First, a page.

And compared to the US, Germany has come a long way coping with its past, according to Moeller. In fact, he said the US can learn from Germany.
"If you go to the National Mall in the US you can see monuments recording dead Americans, nowhere in the Mall is there a monument for dead Cambodians or dead Vietnamese who've been killed by Americans."
Moeller thinks one reason why "Generation War" has faced such criticism in the US is that most Americans don't know the extent to which Germany has incorporated its guilt and its past into everyday life.
"I think many Americans carry around preconceptions in their heads, such as thinking Germans are all horrible anti-Semites and they always were, that all they were out to do is kill all the Jews," he said. "And so I can imagine that one possible response to the film will be to say: here we go again."
That's why Moeller actually welcomes movies airing in the United States that don't depict Germans in WW II as stereotypical evil demons. "I can't think of a movie in the United States where there is an empathetic understanding of the German who goes to war," he said.
Complex culture of remembrance
German historian Ulrike Jureit doesn't like this common one-sided depiction of "evil" Germans either. But Jureit, who specializes in the culture of memory and remembrance of World War II, agrees with one of the main complaints. She believes the series is not a realistic depiction of German society in 1941, given that none of the five protagonists are portrayed as absolute Nazis.
"You only have minor characters in the movie that ideologically justify the system to the core and those characters are tagged negatively. And that's where the movie loses sight of something that was simply reality in Germany at that time, also for young people in their early 20s," she told DW.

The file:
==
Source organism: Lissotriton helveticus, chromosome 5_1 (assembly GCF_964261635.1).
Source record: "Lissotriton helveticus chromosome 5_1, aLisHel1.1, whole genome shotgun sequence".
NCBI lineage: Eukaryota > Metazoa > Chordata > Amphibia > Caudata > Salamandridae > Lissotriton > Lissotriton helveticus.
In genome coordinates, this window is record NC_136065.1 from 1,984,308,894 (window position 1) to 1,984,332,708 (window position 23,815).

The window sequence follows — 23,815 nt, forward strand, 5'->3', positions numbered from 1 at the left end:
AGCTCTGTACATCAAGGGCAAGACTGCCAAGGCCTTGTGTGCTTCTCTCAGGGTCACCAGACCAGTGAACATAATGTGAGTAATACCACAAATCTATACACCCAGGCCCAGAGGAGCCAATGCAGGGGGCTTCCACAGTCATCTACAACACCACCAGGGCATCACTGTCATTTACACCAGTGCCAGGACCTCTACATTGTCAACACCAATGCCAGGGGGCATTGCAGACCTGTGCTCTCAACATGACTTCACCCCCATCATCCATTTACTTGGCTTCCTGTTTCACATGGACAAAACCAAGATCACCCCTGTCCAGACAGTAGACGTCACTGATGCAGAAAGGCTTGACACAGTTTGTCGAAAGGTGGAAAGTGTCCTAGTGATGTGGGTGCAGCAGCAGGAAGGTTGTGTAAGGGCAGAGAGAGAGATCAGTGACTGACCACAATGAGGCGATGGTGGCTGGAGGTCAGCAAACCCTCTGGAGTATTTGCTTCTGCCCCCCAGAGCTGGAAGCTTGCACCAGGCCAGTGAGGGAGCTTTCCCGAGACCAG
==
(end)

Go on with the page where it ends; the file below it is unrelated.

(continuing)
What Jureit does find remarkable is that "Generation War" manages to portray the main characters as ambivalent. "They are neither depicted as positive heroes nor as demonic monsters. They have active elements that make them perpetrators but they also get into situations in which they are the passive victims. You wouldn't have seen such a depiction of the past 20 years ago," she said.
Christian Schneider, a German sociologist and psychoanalyst who has published several books on the complex culture of remembrance in Germany, agrees. "We are now approaching a new phase of dealing with the war in Germany and 'Generation War' is a great example for that," he told DW.
The first two decades after World War II were characterized by a deafening silence and a collective amnesia regarding the Holocaust, Schneider explained. A new rebellious generation in the late 1960s then started questioning their parents' role in the war, resulting in a protest movement demanding a critical re-examination of the past. "Only recently have we started to look at the past a bit more differentiated and have recognized that not all perpetrators were demons," said Schneider.
...without forgetting the past
For Jureit it all comes down to a generational debate, as the title already reflects. But rather than seeing the generational distance as a deficit, as it is often portrayed in Germany, Jureit thinks it instead brings a new perspective and opens up the chance to cope with history in a different manner.
Both Jureit and Schneider believe "Generation War" could be a positive start for a modern way of dealing with the past in Germany. "The challenge for our society now is to let a new generation, which has radically changed due to immigration, ask their own questions when it comes to the past," Jureit said.
"And it doesn't mean that this new perspective will be less empathetic towards the people that suffered during the Holocaust. But it might make it possible to draw political consequences from our history that are relevant for our reality nowadays," she added.